The only way to get to Lake Superior Provincial Park is by vehicle. It’s located nearly 10 hours from Toronto and 6 hours from Thunder Bay.
Since you’ll be driving here, it’s important to note that there are no gas stations along this 200km stretch of highway, so be sure to fill up in Sault Ste Marie before your head north, or Wawa before you head south.
I also highly recommend that you do not drive this stretch of highway at night. There are no street lights because you’re in the wilderness and it’s very likely you’ll encounter wildlife along the way. It’s a huge hazard and in a competition between a moose and a car, the moose would win.
Best campsites in Lake Superior Provincial Park
The best way to experience Lake Superior Provincial Park is to stay a few days. There are two main campsites in Lake Superior Provincial Park: Rabbit Blanket Lake and Agawa Bay campgrounds. Both are gorgeous, but I have to admit that Agawa Bay is my favourite! To book a campsite here, you’ll have to reserve a site up to five months in advance on OntarioParks.com.
Rabbit Blanket Lake Campground is on the northern end of Lake Superior Provincial Park, situated on an inland lake. There are 60 sites here, so it’s much smaller than Agawa Bay. Rabbit Blanket is the launching off point for the Peat Mountain Trail and for those who want to canoe the inland lakes.
Agawa Bay Campground is located along a stretch of sandy beach shoreline of Lake Superior in the southern part of the park. There are 147 sites here and many of them have fantastic views of the water. While this is the busier park, the campsites are relatively private. When here, you’ll likely have to deal with the high winds that blow in over the lake, so keep that in mind when choosing your gear and how you set up camp.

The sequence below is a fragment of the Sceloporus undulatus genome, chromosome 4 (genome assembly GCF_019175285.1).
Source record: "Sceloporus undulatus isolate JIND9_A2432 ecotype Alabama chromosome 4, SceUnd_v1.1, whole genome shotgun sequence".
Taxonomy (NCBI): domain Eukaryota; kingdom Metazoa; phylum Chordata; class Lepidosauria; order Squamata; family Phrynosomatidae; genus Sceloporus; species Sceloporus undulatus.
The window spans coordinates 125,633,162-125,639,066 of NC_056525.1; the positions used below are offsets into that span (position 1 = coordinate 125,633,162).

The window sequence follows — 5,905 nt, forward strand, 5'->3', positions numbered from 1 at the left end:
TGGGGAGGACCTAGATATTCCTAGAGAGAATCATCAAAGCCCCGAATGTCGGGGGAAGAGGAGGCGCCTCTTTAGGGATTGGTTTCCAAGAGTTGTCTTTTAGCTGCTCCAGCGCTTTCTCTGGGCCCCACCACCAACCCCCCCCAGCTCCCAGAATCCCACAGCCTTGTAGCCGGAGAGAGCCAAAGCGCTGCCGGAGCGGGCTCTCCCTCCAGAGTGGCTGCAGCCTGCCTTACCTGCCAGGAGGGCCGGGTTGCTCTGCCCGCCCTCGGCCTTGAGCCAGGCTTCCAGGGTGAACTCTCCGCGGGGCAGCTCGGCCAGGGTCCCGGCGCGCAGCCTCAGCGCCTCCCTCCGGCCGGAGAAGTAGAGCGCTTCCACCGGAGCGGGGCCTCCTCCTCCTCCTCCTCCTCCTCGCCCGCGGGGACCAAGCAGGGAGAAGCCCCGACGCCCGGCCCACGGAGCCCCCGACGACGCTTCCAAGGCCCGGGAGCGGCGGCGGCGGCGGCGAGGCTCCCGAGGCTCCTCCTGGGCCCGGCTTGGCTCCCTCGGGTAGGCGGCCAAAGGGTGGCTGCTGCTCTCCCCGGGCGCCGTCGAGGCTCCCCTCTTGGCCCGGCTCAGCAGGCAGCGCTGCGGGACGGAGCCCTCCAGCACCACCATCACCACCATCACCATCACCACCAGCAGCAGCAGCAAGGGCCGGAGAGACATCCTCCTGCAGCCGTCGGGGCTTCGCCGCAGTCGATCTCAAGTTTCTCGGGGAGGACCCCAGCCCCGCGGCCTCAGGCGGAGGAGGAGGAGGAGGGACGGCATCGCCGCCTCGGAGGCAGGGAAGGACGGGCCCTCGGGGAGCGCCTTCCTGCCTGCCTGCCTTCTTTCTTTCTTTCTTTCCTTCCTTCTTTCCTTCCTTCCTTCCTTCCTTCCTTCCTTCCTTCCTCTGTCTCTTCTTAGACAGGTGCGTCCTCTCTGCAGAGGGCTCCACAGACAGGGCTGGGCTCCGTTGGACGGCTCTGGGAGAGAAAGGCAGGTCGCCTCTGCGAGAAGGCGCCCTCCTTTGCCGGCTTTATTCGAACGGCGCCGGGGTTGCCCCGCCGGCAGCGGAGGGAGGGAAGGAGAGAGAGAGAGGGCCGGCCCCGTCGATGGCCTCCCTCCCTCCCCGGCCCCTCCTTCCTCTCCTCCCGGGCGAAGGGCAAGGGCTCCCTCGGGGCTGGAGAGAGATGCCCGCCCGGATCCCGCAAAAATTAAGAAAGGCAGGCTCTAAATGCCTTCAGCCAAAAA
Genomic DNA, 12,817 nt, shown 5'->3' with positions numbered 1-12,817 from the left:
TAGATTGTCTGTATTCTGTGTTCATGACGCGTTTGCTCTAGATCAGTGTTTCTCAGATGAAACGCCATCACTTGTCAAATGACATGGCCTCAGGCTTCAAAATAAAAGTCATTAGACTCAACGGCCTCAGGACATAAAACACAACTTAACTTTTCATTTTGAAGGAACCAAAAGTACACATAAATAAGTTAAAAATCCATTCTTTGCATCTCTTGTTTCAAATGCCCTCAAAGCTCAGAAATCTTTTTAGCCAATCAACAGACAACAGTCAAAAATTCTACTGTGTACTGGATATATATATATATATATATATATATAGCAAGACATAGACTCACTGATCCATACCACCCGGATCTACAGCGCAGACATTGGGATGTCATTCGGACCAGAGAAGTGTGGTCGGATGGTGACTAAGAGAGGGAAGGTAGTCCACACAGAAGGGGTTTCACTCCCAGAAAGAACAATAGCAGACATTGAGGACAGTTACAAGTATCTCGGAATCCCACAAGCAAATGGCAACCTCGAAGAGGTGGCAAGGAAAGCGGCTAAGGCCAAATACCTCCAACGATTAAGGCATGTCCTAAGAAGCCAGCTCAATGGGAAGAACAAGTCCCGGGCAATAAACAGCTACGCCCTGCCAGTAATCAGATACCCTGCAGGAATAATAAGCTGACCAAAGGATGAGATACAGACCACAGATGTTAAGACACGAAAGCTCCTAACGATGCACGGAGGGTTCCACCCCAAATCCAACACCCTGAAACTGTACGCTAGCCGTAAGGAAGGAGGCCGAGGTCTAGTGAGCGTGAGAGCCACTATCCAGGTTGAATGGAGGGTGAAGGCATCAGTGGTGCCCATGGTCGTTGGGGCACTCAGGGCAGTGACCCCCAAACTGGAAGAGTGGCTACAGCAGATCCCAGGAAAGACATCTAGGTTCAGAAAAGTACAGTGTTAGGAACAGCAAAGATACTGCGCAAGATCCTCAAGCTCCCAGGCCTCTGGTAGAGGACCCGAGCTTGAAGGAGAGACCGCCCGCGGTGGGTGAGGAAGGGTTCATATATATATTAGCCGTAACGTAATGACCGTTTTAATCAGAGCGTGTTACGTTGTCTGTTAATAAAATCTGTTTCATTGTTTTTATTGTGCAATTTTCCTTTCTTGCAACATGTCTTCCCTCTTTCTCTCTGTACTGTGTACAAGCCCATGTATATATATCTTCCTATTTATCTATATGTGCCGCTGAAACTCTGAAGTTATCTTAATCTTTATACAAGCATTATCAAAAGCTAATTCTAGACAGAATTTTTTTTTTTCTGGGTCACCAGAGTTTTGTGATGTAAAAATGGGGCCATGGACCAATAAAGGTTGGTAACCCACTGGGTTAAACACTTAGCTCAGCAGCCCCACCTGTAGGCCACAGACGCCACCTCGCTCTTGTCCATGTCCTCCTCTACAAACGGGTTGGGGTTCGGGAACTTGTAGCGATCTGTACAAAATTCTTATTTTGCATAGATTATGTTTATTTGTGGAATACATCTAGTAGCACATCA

There are 163 backcountry campsites located within the boundaries of Lake Superior Provincial Park. These sites can be accessed by either a hiking trail or canoe route. The sites are divided into zones and you have to reserve a site within a zone in advance.
RELATED: The 37 Best Hikes in Ontario
The Best Hiking in Lake Superior Provincial Park
Lake Superior Provincial Park offers some of the most pristine hiking in all of Ontario as the trails here take you along all the incredible landscapes that make up this park, from its rugged shoreline to the sandy beaches, the isolated lakes, its dense forests, the wildlife-loving wetlands, and, of course, the peaks of this old mountain range.
While I have not completed all of these trails (some of them are still on my bucket list), I’m listing all 11 trails that are part of Lake Superior Provincial Park, so that you can decide which trails you would like to hike when you visit. The ones I have hiked, I’ve given a further description to and offered some tips.
The trails below are listed in order from North to South, with many of the access points off of Highway 17 (aka, the Trans-Canada Highway).